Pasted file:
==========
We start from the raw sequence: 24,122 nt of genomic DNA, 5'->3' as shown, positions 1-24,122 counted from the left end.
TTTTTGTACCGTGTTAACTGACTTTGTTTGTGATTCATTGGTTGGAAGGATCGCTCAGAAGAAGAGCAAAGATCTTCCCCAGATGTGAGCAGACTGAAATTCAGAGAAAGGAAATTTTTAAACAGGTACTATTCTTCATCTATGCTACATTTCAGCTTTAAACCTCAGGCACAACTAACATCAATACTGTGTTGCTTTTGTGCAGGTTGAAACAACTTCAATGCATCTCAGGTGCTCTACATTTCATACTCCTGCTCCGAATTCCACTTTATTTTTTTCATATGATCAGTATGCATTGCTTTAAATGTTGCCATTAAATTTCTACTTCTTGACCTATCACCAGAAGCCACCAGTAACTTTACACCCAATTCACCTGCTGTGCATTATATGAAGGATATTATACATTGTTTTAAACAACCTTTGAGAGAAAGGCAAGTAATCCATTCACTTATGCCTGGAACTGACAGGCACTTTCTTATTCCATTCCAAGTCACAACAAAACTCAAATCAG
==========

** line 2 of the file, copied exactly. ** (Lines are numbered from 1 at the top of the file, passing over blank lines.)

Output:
TTTTTGTACCGTGTTAACTGACTTTGTTTGTGATTCATTGGTTGGAAGGATCGCTCAGAAGAAGAGCAAAGATCTTCCCCAGATGTGAGCAGACTGAAATTCAGAGAAAGGAAATTTTTAAACAGGTACTATTCTTCATCTATGCTACATTTCAGCTTTAAACCTCAGGCACAACTAACATCAATACTGTGTTGCTTTTGTGCAGGTTGAAACAACTTCAATGCATCTCAGGTGCTCTACATTTCATACTCCTGCTCCGAATTCCACTTTATTTTTTTCATATGATCAGTATGCATTGCTTTAAATGTTGCCATTAAATTTCTACTTCTTGACCTATCACCAGAAGCCACCAGTAACTTTACACCCAATTCACCTGCTGTGCATTATATGAAGGATATTATACATTGTTTTAAACAACCTTTGAGAGAAAGGCAAGTAATCCATTCACTTATGCCTGGAACTGACAGGCACTTTCTTATTCCATTCCAAGTCACAACAAAACTCAAATCAG